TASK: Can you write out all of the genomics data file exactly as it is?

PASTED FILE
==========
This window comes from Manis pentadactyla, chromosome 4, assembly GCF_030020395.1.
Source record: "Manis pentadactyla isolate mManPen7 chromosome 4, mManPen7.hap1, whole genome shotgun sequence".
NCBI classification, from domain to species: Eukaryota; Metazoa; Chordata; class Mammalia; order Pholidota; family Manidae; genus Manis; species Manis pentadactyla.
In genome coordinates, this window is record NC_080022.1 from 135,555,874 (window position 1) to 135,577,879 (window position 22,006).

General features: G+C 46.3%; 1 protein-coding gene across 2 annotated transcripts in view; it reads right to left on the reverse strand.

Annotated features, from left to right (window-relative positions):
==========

This window comes from Manis pentadactyla, chromosome 4, assembly GCF_030020395.1.
Source record: "Manis pentadactyla isolate mManPen7 chromosome 4, mManPen7.hap1, whole genome shotgun sequence".
NCBI classification, from domain to species: Eukaryota; Metazoa; Chordata; class Mammalia; order Pholidota; family Manidae; genus Manis; species Manis pentadactyla.
In genome coordinates, this window is record NC_080022.1 from 135,555,874 (window position 1) to 135,577,879 (window position 22,006).

General features: G+C 46.3%; 1 protein-coding gene across 2 annotated transcripts in view; it reads right to left on the reverse strand.

Annotated features, from left to right (window-relative positions):